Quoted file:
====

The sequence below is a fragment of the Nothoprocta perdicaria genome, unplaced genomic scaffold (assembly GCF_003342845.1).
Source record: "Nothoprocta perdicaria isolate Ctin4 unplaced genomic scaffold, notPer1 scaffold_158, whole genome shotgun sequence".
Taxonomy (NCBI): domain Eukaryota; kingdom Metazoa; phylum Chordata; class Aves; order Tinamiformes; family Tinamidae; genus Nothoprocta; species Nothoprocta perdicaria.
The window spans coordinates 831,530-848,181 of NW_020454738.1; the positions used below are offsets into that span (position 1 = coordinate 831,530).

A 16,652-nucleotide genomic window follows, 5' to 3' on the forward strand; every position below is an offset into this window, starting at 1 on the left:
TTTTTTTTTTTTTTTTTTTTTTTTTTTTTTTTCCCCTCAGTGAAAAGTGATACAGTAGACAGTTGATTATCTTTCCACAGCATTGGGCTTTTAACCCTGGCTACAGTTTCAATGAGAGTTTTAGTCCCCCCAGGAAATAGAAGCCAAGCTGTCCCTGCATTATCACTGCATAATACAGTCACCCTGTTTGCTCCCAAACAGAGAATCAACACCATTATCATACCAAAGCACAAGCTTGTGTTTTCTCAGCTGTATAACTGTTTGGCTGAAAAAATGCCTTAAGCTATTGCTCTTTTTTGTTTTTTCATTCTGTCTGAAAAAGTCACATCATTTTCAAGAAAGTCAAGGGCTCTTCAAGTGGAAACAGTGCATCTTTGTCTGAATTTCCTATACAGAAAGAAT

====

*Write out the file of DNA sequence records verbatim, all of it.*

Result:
The sequence below is a fragment of the Nothoprocta perdicaria genome, unplaced genomic scaffold (assembly GCF_003342845.1).
Source record: "Nothoprocta perdicaria isolate Ctin4 unplaced genomic scaffold, notPer1 scaffold_158, whole genome shotgun sequence".
Taxonomy (NCBI): domain Eukaryota; kingdom Metazoa; phylum Chordata; class Aves; order Tinamiformes; family Tinamidae; genus Nothoprocta; species Nothoprocta perdicaria.
The window spans coordinates 831,530-848,181 of NW_020454738.1; the positions used below are offsets into that span (position 1 = coordinate 831,530).

A 16,652-nucleotide genomic window follows, 5' to 3' on the forward strand; every position below is an offset into this window, starting at 1 on the left:
TTTTTTTTTTTTTTTTTTTTTTTTTTTTTTTTCCCCTCAGTGAAAAGTGATACAGTAGACAGTTGATTATCTTTCCACAGCATTGGGCTTTTAACCCTGGCTACAGTTTCAATGAGAGTTTTAGTCCCCCCAGGAAATAGAAGCCAAGCTGTCCCTGCATTATCACTGCATAATACAGTCACCCTGTTTGCTCCCAAACAGAGAATCAACACCATTATCATACCAAAGCACAAGCTTGTGTTTTCTCAGCTGTATAACTGTTTGGCTGAAAAAATGCCTTAAGCTATTGCTCTTTTTTGTTTTTTCATTCTGTCTGAAAAAGTCACATCATTTTCAAGAAAGTCAAGGGCTCTTCAAGTGGAAACAGTGCATCTTTGTCTGAATTTCCTATACAGAAAGAAT